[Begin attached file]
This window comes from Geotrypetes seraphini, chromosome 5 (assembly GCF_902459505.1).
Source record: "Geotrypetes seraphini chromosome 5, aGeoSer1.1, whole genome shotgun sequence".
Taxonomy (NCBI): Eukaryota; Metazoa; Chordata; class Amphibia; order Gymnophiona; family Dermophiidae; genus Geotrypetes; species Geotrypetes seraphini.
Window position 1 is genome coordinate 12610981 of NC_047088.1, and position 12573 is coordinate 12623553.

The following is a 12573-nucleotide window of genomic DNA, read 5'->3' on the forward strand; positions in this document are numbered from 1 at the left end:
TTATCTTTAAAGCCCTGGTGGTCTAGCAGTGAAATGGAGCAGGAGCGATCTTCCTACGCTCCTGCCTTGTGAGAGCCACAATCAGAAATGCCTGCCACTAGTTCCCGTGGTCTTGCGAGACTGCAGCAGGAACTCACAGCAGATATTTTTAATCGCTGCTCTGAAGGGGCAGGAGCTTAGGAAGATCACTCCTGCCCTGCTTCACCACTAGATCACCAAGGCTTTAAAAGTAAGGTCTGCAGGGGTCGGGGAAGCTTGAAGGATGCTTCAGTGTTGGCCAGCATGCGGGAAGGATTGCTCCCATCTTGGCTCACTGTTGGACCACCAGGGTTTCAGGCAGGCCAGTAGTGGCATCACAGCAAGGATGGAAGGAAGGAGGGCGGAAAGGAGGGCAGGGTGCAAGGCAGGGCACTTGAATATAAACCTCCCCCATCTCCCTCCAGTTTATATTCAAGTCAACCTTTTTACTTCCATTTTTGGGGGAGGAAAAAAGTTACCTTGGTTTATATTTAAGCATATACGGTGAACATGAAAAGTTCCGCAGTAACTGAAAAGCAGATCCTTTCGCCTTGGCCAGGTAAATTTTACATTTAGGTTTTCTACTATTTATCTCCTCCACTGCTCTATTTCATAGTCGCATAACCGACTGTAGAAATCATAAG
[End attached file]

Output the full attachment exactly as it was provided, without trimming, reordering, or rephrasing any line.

This window comes from Geotrypetes seraphini, chromosome 5 (assembly GCF_902459505.1).
Source record: "Geotrypetes seraphini chromosome 5, aGeoSer1.1, whole genome shotgun sequence".
Taxonomy (NCBI): Eukaryota; Metazoa; Chordata; class Amphibia; order Gymnophiona; family Dermophiidae; genus Geotrypetes; species Geotrypetes seraphini.
Window position 1 is genome coordinate 12610981 of NC_047088.1, and position 12573 is coordinate 12623553.

The following is a 12573-nucleotide window of genomic DNA, read 5'->3' on the forward strand; positions in this document are numbered from 1 at the left end:
TTATCTTTAAAGCCCTGGTGGTCTAGCAGTGAAATGGAGCAGGAGCGATCTTCCTACGCTCCTGCCTTGTGAGAGCCACAATCAGAAATGCCTGCCACTAGTTCCCGTGGTCTTGCGAGACTGCAGCAGGAACTCACAGCAGATATTTTTAATCGCTGCTCTGAAGGGGCAGGAGCTTAGGAAGATCACTCCTGCCCTGCTTCACCACTAGATCACCAAGGCTTTAAAAGTAAGGTCTGCAGGGGTCGGGGAAGCTTGAAGGATGCTTCAGTGTTGGCCAGCATGCGGGAAGGATTGCTCCCATCTTGGCTCACTGTTGGACCACCAGGGTTTCAGGCAGGCCAGTAGTGGCATCACAGCAAGGATGGAAGGAAGGAGGGCGGAAAGGAGGGCAGGGTGCAAGGCAGGGCACTTGAATATAAACCTCCCCCATCTCCCTCCAGTTTATATTCAAGTCAACCTTTTTACTTCCATTTTTGGGGGAGGAAAAAAGTTACCTTGGTTTATATTTAAGCATATACGGTGAACATGAAAAGTTCCGCAGTAACTGAAAAGCAGATCCTTTCGCCTTGGCCAGGTAAATTTTACATTTAGGTTTTCTACTATTTATCTCCTCCACTGCTCTATTTCATAGTCGCATAACCGACTGTAGAAATCATAAG